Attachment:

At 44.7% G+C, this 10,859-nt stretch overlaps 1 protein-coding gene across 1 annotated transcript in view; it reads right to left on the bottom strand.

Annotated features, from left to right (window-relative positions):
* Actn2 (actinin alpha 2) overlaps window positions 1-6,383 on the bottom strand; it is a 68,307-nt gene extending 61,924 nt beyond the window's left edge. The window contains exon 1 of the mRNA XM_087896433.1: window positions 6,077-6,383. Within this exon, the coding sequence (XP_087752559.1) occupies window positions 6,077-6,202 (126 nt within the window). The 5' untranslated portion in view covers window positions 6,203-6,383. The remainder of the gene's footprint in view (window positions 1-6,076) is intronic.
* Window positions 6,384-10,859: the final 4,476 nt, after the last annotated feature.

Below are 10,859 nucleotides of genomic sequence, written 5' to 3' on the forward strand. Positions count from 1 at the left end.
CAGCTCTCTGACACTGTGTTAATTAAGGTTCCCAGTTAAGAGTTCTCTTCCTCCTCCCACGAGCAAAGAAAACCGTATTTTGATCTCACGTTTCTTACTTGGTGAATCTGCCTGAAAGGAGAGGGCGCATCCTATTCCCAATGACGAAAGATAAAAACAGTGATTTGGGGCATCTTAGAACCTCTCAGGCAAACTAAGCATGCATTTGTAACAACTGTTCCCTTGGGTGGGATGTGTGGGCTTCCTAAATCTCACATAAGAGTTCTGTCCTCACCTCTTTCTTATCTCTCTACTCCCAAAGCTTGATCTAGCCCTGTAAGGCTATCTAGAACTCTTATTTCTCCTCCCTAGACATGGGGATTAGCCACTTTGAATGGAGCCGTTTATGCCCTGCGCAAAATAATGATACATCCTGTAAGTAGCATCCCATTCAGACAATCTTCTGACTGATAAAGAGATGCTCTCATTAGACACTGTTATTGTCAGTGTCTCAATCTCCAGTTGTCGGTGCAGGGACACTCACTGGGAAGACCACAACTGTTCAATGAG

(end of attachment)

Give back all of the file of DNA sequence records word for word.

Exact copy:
At 44.7% G+C, this 10,859-nt stretch overlaps 1 protein-coding gene across 1 annotated transcript in view; it reads right to left on the bottom strand.

Annotated features, from left to right (window-relative positions):
* Actn2 (actinin alpha 2) overlaps window positions 1-6,383 on the bottom strand; it is a 68,307-nt gene extending 61,924 nt beyond the window's left edge. The window contains exon 1 of the mRNA XM_087896433.1: window positions 6,077-6,383. Within this exon, the coding sequence (XP_087752559.1) occupies window positions 6,077-6,202 (126 nt within the window). The 5' untranslated portion in view covers window positions 6,203-6,383. The remainder of the gene's footprint in view (window positions 1-6,076) is intronic.
* Window positions 6,384-10,859: the final 4,476 nt, after the last annotated feature.

Below are 10,859 nucleotides of genomic sequence, written 5' to 3' on the forward strand. Positions count from 1 at the left end.
CAGCTCTCTGACACTGTGTTAATTAAGGTTCCCAGTTAAGAGTTCTCTTCCTCCTCCCACGAGCAAAGAAAACCGTATTTTGATCTCACGTTTCTTACTTGGTGAATCTGCCTGAAAGGAGAGGGCGCATCCTATTCCCAATGACGAAAGATAAAAACAGTGATTTGGGGCATCTTAGAACCTCTCAGGCAAACTAAGCATGCATTTGTAACAACTGTTCCCTTGGGTGGGATGTGTGGGCTTCCTAAATCTCACATAAGAGTTCTGTCCTCACCTCTTTCTTATCTCTCTACTCCCAAAGCTTGATCTAGCCCTGTAAGGCTATCTAGAACTCTTATTTCTCCTCCCTAGACATGGGGATTAGCCACTTTGAATGGAGCCGTTTATGCCCTGCGCAAAATAATGATACATCCTGTAAGTAGCATCCCATTCAGACAATCTTCTGACTGATAAAGAGATGCTCTCATTAGACACTGTTATTGTCAGTGTCTCAATCTCCAGTTGTCGGTGCAGGGACACTCACTGGGAAGACCACAACTGTTCAATGAG